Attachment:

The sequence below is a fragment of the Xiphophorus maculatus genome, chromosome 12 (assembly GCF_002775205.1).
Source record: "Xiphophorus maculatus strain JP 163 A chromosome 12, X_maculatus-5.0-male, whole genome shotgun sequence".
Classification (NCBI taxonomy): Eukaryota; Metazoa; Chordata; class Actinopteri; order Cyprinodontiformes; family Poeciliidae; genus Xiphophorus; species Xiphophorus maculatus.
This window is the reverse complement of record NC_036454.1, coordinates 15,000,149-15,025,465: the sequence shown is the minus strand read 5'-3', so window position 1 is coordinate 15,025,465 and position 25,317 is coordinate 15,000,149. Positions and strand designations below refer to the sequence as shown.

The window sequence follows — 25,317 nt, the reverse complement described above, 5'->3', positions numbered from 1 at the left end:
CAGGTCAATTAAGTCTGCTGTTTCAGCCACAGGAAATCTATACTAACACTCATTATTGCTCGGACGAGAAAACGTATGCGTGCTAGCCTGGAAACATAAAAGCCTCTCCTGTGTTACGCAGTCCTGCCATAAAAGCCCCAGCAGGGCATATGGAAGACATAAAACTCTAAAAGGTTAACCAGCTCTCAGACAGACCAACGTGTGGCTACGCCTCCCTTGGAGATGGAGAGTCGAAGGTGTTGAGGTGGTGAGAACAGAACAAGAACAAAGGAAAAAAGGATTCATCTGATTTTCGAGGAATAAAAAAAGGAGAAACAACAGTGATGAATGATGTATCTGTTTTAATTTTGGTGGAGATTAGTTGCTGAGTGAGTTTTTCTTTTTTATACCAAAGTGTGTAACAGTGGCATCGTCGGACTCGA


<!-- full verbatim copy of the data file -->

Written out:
The sequence below is a fragment of the Xiphophorus maculatus genome, chromosome 12 (assembly GCF_002775205.1).
Source record: "Xiphophorus maculatus strain JP 163 A chromosome 12, X_maculatus-5.0-male, whole genome shotgun sequence".
Classification (NCBI taxonomy): Eukaryota; Metazoa; Chordata; class Actinopteri; order Cyprinodontiformes; family Poeciliidae; genus Xiphophorus; species Xiphophorus maculatus.
This window is the reverse complement of record NC_036454.1, coordinates 15,000,149-15,025,465: the sequence shown is the minus strand read 5'-3', so window position 1 is coordinate 15,025,465 and position 25,317 is coordinate 15,000,149. Positions and strand designations below refer to the sequence as shown.

The window sequence follows — 25,317 nt, the reverse complement described above, 5'->3', positions numbered from 1 at the left end:
CAGGTCAATTAAGTCTGCTGTTTCAGCCACAGGAAATCTATACTAACACTCATTATTGCTCGGACGAGAAAACGTATGCGTGCTAGCCTGGAAACATAAAAGCCTCTCCTGTGTTACGCAGTCCTGCCATAAAAGCCCCAGCAGGGCATATGGAAGACATAAAACTCTAAAAGGTTAACCAGCTCTCAGACAGACCAACGTGTGGCTACGCCTCCCTTGGAGATGGAGAGTCGAAGGTGTTGAGGTGGTGAGAACAGAACAAGAACAAAGGAAAAAAGGATTCATCTGATTTTCGAGGAATAAAAAAAGGAGAAACAACAGTGATGAATGATGTATCTGTTTTAATTTTGGTGGAGATTAGTTGCTGAGTGAGTTTTTCTTTTTTATACCAAAGTGTGTAACAGTGGCATCGTCGGACTCGA